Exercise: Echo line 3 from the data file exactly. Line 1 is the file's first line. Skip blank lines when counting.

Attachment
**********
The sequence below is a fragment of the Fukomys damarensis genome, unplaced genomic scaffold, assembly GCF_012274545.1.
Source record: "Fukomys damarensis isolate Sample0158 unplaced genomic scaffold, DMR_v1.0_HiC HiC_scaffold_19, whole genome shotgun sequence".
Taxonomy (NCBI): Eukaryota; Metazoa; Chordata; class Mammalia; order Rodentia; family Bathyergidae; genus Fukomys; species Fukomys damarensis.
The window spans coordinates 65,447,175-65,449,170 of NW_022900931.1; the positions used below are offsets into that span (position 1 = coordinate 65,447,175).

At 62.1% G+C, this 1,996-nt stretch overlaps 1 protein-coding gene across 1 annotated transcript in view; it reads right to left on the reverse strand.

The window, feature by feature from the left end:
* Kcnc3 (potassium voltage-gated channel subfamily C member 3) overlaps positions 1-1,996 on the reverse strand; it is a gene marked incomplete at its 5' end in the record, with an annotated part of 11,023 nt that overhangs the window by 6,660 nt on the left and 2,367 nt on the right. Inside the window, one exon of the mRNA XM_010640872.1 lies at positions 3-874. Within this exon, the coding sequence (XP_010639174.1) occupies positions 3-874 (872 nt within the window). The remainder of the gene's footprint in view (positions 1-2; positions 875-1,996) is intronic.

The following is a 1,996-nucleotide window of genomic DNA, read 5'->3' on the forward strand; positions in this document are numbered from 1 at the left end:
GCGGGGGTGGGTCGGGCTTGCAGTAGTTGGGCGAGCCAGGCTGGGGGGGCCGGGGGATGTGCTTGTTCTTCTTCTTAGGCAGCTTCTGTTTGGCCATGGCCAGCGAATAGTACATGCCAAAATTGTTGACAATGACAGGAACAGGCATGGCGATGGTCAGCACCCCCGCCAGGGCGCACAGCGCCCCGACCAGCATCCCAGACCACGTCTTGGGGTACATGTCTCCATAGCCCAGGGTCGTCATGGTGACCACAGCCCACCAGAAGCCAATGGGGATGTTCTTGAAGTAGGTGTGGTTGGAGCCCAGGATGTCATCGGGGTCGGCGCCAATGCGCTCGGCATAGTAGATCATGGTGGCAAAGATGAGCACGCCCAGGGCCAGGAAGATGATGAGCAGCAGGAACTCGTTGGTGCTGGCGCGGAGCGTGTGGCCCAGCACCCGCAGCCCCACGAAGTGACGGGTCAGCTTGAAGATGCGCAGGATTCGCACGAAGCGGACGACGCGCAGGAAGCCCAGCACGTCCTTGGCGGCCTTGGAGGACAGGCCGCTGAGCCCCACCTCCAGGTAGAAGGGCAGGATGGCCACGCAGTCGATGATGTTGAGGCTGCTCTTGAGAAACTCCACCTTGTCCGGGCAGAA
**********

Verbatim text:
Taxonomy (NCBI): Eukaryota; Metazoa; Chordata; class Mammalia; order Rodentia; family Bathyergidae; genus Fukomys; species Fukomys damarensis.